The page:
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Installing dynaTrace Free Ajax Edition

After reviewing the enterprise version of dynaTrace and recovering from sticker shock, I was intrigued by the free version of the product: dynaTrace Java Edition. There's a number of freeware tools that I've added to my copy of Visual Studio and this looked like a potentially useful addition. I discussed the role that the free version plays in dynaTrace's marketing strategy earlier in a recent blog post.

dynaTrace provides tracing capabilities for your .NET (or Java) applications -- following a thread of execution across multiple tiers, classes and threads (with version 3.2). It also costs $10,000.

dynaTrace Ajax Edition does something simpler: track the thread of execution through JavaScript code executing in Internet Explorer. Purportedly, dynaTrace will even handle tracing asynchronous calls to Web Services, allowing you to see how much of your response time is being eaten by your browser and how much is eaten by calling a server-side process.

I had downloaded version 1.4 some time ago, but hadn't gotten around to using it. I decided that I should get the latest version (1.6) from http://ajax.dynatrace.com/pages/. But, after returning to the site and logging in (you have to register to get the download) I was told that I didn't have permission to access the resource.

Fortunately, I take rejection well (hey, I used to date). I decided to stick with version 1.4. I also took advantage of the benefits of working for Visual Studio Magazine: I sent an e-mail to the marketing guy I worked with on the original review of the Enterprise product. It's entirely possible that I can't have the free edition because I still have my review copy of the full version installed. I'll find out.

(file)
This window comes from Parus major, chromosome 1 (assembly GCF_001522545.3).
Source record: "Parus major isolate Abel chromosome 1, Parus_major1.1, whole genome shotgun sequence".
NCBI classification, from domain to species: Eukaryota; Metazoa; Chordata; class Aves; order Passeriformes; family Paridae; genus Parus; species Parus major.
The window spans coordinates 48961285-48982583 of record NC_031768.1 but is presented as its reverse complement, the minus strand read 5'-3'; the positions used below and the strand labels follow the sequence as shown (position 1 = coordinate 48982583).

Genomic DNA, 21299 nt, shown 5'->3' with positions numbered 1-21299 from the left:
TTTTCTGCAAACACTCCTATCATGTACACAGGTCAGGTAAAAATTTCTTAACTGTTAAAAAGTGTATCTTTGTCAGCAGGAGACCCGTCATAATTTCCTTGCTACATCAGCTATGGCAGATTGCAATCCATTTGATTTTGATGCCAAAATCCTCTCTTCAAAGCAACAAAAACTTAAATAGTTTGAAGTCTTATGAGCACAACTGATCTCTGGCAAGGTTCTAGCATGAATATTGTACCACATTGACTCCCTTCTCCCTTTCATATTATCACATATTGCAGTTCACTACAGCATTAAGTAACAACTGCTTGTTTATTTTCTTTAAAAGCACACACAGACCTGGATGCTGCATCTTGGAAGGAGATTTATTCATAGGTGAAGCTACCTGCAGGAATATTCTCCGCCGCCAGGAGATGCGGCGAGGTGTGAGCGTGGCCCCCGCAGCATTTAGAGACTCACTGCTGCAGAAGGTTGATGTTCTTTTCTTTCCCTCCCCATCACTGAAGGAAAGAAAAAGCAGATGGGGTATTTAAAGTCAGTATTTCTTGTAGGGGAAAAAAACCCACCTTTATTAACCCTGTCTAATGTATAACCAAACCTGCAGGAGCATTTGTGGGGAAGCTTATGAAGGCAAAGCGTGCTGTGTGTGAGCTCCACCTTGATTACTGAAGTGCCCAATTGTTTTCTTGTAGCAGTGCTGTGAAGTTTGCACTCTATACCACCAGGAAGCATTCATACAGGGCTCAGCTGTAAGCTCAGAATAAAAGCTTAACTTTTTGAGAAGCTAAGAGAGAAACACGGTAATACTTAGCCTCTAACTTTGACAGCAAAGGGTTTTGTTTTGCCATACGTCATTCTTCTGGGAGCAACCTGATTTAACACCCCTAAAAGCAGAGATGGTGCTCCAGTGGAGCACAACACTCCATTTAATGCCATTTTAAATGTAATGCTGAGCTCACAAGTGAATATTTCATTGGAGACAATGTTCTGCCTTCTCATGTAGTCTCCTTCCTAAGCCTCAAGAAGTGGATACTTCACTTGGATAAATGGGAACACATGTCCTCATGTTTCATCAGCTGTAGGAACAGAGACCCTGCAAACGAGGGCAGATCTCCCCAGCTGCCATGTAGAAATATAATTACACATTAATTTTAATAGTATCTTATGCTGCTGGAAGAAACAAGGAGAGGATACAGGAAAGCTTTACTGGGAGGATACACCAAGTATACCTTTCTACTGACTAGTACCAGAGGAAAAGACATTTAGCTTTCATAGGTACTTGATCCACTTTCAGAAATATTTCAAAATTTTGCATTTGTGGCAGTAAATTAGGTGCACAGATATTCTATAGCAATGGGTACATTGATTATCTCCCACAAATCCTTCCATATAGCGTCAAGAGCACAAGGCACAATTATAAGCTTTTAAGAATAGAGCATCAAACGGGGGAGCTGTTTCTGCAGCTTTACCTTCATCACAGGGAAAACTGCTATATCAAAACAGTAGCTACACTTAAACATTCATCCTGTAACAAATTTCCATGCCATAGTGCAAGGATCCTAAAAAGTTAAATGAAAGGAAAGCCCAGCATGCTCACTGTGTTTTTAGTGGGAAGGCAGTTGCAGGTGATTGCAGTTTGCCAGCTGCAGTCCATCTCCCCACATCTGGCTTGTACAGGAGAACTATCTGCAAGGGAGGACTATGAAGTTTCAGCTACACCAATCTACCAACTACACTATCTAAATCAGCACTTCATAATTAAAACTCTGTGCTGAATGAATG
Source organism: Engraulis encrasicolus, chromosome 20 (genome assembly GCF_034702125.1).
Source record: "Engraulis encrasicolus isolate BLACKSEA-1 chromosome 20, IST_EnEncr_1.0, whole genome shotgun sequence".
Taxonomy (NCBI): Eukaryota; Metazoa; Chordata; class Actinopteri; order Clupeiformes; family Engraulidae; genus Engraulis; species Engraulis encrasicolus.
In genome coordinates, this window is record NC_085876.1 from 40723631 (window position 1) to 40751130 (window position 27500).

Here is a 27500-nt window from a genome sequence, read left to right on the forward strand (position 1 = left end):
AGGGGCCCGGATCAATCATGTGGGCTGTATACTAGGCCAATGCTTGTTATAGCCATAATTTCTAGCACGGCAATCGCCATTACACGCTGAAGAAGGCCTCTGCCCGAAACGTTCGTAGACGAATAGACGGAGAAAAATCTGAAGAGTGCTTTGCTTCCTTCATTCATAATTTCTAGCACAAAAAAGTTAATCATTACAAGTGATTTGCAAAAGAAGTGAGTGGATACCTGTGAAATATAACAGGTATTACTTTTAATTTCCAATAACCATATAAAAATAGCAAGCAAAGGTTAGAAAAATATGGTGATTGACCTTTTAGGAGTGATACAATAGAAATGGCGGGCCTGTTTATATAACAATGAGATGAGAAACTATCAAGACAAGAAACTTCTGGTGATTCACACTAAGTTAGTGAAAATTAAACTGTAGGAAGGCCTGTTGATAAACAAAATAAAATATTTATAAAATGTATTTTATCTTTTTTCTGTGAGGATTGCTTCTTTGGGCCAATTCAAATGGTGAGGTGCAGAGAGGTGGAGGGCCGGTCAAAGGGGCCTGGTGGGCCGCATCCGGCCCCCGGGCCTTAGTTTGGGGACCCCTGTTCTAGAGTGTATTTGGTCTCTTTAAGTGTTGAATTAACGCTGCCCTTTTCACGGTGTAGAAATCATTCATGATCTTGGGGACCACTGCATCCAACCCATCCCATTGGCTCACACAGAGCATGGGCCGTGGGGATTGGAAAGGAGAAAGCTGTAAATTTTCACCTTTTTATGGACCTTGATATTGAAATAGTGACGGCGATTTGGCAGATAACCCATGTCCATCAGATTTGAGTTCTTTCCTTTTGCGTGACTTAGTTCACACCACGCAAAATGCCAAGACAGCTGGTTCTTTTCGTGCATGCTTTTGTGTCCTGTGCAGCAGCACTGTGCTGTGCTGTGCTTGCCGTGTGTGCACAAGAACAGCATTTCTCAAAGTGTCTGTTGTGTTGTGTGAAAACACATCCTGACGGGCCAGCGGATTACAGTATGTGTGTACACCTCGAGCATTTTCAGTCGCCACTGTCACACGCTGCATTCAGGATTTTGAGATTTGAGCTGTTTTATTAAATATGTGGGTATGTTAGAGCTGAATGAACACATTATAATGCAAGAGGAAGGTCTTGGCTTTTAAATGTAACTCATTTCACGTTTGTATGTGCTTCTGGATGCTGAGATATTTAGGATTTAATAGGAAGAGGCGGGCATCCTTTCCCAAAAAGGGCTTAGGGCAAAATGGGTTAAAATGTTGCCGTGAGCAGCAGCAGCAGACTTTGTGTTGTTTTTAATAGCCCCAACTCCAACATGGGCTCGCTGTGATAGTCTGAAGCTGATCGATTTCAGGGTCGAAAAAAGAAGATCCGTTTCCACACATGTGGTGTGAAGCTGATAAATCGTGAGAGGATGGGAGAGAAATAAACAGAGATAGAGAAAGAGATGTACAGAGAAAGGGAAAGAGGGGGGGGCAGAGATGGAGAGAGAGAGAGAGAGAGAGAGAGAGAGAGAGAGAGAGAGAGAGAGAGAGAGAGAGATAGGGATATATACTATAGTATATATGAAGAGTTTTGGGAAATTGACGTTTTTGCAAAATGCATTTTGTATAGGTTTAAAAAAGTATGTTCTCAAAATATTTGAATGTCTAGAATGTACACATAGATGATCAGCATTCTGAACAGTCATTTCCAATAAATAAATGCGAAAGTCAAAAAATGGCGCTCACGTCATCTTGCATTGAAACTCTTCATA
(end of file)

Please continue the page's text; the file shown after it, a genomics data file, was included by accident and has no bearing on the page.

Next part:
Installing dynaTrace is a snap, and it adds a new menu choice to your Start menu. Note that this product does not integrate with Visual Studio. If you're interested in the kind of code you can trace, you can look at the sample app I used in my article on jQuery and subsequently extended over a series of Practical ASP.NET columns.

By the way: As soon as I started dynaTrace, it informed me that a new version was available and asked if I wanted to download it. I clicked the link in the dialog, taking me to the dynaTrace site where I tried downloading the application again. The site still wouldn't let me have the latest version.

A guy can get an inferiority complex from this kind of constant rejection. I'll soldier on with version 1.4.

Posted by Peter Vogel on 04/16/2010 at 1:16 PM


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